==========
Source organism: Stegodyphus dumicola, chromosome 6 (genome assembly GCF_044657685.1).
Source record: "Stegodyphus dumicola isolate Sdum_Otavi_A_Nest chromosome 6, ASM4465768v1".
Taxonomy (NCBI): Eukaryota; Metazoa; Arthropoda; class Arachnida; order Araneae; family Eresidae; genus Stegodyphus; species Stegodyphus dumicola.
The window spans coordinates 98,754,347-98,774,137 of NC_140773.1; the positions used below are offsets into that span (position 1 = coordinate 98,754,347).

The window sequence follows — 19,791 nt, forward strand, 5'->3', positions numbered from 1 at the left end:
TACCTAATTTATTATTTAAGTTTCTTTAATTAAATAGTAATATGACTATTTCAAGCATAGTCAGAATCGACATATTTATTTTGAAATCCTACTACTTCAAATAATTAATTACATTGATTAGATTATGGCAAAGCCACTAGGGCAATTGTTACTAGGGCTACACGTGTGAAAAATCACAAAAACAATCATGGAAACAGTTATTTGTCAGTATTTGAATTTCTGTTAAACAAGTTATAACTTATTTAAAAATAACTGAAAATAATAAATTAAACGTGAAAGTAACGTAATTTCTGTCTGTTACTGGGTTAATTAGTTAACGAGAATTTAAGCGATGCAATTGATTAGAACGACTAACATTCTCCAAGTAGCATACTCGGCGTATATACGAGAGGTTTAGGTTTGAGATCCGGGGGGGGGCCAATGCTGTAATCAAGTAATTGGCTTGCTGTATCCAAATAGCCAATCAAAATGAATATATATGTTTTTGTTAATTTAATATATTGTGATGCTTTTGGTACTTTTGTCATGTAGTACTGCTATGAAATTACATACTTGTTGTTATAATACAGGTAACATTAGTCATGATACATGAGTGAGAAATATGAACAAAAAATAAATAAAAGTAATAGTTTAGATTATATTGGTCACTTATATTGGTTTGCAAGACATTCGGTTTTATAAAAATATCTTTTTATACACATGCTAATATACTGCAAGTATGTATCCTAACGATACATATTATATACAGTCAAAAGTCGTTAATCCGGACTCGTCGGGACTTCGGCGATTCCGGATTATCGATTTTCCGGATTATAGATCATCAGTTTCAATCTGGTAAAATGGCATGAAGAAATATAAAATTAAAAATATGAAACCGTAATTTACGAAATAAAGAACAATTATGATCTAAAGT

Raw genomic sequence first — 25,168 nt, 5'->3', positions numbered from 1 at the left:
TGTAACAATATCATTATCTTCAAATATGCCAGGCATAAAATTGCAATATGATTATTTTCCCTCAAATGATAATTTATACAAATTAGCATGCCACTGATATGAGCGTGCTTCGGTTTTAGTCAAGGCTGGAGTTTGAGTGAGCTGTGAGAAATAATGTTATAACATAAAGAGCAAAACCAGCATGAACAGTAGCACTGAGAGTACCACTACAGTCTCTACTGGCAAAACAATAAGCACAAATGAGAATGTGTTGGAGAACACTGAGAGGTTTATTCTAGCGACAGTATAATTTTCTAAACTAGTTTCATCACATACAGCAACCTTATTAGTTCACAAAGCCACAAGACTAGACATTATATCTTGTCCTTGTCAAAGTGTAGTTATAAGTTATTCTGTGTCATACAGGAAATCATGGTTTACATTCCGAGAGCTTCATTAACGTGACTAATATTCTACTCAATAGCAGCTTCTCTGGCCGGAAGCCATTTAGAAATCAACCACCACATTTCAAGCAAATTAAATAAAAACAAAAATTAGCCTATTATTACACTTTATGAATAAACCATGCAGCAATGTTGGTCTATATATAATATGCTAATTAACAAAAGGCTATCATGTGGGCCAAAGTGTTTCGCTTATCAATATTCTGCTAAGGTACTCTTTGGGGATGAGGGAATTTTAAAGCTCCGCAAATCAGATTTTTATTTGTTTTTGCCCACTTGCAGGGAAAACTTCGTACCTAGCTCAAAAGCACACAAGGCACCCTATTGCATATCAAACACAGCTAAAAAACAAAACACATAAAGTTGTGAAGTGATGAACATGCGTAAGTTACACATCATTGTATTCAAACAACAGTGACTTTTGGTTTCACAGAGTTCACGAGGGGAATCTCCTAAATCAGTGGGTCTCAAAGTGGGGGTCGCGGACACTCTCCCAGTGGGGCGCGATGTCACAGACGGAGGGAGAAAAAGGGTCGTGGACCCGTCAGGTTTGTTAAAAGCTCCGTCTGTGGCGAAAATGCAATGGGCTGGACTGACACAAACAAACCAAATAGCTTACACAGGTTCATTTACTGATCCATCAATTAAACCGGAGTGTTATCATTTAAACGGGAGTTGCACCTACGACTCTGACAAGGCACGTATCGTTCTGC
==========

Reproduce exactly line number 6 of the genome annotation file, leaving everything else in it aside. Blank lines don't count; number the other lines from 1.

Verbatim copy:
TACCTAATTTATTATTTAAGTTTCTTTAATTAAATAGTAATATGACTATTTCAAGCATAGTCAGAATCGACATATTTATTTTGAAATCCTACTACTTCAAATAATTAATTACATTGATTAGATTATGGCAAAGCCACTAGGGCAATTGTTACTAGGGCTACACGTGTGAAAAATCACAAAAACAATCATGGAAACAGTTATTTGTCAGTATTTGAATTTCTGTTAAACAAGTTATAACTTATTTAAAAATAACTGAAAATAATAAATTAAACGTGAAAGTAACGTAATTTCTGTCTGTTACTGGGTTAATTAGTTAACGAGAATTTAAGCGATGCAATTGATTAGAACGACTAACATTCTCCAAGTAGCATACTCGGCGTATATACGAGAGGTTTAGGTTTGAGATCCGGGGGGGGGCCAATGCTGTAATCAAGTAATTGGCTTGCTGTATCCAAATAGCCAATCAAAATGAATATATATGTTTTTGTTAATTTAATATATTGTGATGCTTTTGGTACTTTTGTCATGTAGTACTGCTATGAAATTACATACTTGTTGTTATAATACAGGTAACATTAGTCATGATACATGAGTGAGAAATATGAACAAAAAATAAATAAAAGTAATAGTTTAGATTATATTGGTCACTTATATTGGTTTGCAAGACATTCGGTTTTATAAAAATATCTTTTTATACACATGCTAATATACTGCAAGTATGTATCCTAACGATACATATTATATACAGTCAAAAGTCGTTAATCCGGACTCGTCGGGACTTCGGCGATTCCGGATTATCGATTTTCCGGATTATAGATCATCAGTTTCAATCTGGTAAAATGGCATGAAGAAATATAAAATTAAAAATATGAAACCGTAATTTACGAAATAAAGAACAATTATGATCTAAAGT